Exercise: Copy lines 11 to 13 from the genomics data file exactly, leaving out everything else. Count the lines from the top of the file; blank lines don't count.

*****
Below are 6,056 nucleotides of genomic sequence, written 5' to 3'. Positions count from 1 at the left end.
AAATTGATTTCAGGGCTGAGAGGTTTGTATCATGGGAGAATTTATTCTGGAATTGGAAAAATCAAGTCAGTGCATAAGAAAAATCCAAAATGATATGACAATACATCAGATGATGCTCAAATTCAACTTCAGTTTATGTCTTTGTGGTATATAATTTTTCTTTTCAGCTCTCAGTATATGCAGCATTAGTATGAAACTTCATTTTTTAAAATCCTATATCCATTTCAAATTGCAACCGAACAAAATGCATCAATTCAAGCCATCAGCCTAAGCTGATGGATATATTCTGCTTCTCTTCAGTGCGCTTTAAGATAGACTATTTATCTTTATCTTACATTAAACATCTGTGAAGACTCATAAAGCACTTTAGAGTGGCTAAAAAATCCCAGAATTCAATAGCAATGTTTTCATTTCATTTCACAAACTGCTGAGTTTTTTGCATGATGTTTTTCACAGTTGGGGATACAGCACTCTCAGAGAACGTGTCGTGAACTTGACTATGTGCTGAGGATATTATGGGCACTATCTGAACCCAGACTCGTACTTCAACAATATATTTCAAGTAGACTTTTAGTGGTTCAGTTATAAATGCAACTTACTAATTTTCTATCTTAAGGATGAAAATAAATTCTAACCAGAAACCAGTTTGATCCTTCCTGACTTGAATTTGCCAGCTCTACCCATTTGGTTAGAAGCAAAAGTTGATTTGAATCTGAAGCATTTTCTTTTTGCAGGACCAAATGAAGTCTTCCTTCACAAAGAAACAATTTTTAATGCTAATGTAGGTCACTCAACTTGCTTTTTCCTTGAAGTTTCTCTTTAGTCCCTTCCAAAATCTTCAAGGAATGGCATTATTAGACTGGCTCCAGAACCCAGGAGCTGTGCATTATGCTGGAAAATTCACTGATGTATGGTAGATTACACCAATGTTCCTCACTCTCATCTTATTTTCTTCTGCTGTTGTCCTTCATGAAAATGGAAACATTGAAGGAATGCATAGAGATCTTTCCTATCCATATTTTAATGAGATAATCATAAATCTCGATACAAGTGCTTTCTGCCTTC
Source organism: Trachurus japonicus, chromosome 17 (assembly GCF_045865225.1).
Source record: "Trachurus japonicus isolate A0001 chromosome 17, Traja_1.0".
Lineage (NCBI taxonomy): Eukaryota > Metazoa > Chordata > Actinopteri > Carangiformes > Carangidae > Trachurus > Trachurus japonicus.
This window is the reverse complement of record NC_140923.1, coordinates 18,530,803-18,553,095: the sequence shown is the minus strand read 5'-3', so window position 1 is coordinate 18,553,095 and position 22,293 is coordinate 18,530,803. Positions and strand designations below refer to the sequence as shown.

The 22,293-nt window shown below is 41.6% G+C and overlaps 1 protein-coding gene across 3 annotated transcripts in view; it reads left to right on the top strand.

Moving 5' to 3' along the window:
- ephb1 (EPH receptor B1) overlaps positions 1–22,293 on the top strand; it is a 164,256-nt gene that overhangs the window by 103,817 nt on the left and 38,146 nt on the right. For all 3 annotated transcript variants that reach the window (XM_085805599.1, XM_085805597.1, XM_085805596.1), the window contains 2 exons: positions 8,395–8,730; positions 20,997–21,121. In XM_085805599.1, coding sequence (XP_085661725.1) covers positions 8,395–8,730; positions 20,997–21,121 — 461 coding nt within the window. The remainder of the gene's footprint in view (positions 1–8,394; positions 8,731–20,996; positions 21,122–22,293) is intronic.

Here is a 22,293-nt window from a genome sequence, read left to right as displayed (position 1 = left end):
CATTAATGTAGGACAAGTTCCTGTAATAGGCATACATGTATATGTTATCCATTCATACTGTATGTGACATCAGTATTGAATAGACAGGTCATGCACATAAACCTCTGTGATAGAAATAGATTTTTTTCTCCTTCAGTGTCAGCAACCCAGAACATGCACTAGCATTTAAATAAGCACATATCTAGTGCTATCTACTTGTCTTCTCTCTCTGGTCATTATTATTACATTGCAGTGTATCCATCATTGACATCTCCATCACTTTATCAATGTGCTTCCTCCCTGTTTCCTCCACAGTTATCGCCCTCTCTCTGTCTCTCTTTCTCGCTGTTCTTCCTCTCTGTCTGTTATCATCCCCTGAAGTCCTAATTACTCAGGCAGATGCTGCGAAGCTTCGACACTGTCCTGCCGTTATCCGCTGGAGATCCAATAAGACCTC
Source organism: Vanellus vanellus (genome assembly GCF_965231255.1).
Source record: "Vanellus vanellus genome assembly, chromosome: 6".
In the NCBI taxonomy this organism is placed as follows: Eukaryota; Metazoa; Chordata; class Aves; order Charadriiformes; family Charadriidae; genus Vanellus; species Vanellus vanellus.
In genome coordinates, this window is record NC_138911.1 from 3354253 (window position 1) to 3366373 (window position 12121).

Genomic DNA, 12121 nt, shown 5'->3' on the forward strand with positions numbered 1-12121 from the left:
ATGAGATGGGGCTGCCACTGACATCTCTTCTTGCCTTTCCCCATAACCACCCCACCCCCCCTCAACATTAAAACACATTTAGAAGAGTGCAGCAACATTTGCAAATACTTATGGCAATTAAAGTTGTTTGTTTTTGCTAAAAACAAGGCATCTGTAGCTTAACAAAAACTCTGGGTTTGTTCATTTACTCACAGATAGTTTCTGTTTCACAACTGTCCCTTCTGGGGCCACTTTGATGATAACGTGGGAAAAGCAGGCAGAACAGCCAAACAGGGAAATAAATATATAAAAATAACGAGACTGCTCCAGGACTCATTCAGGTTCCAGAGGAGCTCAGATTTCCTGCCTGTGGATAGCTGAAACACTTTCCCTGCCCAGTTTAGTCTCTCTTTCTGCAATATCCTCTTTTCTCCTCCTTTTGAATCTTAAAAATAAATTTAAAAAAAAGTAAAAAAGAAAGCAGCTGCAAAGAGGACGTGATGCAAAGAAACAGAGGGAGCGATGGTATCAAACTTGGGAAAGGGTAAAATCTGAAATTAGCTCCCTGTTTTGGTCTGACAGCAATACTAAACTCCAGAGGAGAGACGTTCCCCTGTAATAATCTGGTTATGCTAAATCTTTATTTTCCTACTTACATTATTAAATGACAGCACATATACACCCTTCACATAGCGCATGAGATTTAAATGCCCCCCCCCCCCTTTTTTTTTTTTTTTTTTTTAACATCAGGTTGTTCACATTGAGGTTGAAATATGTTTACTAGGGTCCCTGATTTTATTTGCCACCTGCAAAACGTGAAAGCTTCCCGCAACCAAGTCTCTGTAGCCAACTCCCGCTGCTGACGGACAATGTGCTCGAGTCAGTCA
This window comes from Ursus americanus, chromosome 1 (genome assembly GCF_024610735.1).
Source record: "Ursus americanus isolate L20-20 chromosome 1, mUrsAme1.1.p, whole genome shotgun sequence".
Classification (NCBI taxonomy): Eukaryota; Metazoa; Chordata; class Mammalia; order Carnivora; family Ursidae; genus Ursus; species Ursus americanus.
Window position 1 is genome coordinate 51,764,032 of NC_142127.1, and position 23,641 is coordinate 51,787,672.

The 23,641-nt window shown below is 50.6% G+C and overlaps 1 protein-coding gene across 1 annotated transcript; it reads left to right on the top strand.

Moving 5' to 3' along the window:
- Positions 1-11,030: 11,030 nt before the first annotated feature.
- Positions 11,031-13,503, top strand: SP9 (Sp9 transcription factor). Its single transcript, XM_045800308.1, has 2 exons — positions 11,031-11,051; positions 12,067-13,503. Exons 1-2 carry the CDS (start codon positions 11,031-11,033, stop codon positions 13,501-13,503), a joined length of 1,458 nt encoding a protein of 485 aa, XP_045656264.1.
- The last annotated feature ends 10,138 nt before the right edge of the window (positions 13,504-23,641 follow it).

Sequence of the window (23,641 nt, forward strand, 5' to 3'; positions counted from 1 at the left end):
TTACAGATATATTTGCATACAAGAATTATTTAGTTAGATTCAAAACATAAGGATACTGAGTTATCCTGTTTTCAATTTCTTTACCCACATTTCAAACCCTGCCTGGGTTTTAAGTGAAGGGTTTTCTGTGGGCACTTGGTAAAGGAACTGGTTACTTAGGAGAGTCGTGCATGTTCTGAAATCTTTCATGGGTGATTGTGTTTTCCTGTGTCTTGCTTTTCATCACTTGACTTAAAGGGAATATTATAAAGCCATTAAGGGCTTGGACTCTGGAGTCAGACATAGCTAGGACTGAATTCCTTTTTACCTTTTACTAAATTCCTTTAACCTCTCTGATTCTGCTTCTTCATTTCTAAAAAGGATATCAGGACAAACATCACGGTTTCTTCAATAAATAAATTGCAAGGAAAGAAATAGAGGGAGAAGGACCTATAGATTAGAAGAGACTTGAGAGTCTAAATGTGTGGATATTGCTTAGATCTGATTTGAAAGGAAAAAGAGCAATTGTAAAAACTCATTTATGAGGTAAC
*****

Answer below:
CATTAATGTAGGACAAGTTCCTGTAATAGGCATACATGTATATGTTATCCATTCATACTGTATGTGACATCAGTATTGAATAGACAGGTCATGCACATAAACCTCTGTGATAGAAATAGATTTTTTTCTCCTTCAGTGTCAGCAACCCAGAACATGCACTAGCATTTAAATAAGCACATATCTAGTGCTATCTACTTGTCTTCTCTCTCTGGTCATTATTATTACATTGCAGTGTATCCATCATTGACATCTCCATCACTTTATCAATGTGCTTCCTCCCTGTTTCCTCCACAGTTATCGCCCTCTCTCTGTCTCTCTTTCTCGCTGTTCTTCCTCTCTGTCTGTTATCATCCCCTGAAGTCCTAATTACTCAGGCAGATGCTGCGAAGCTTCGACACTGTCCTGCCGTTATCCGCTGGAGATCCAATAAGACCTC
Source organism: Vanellus vanellus (genome assembly GCF_965231255.1).
Source record: "Vanellus vanellus genome assembly, chromosome: 6".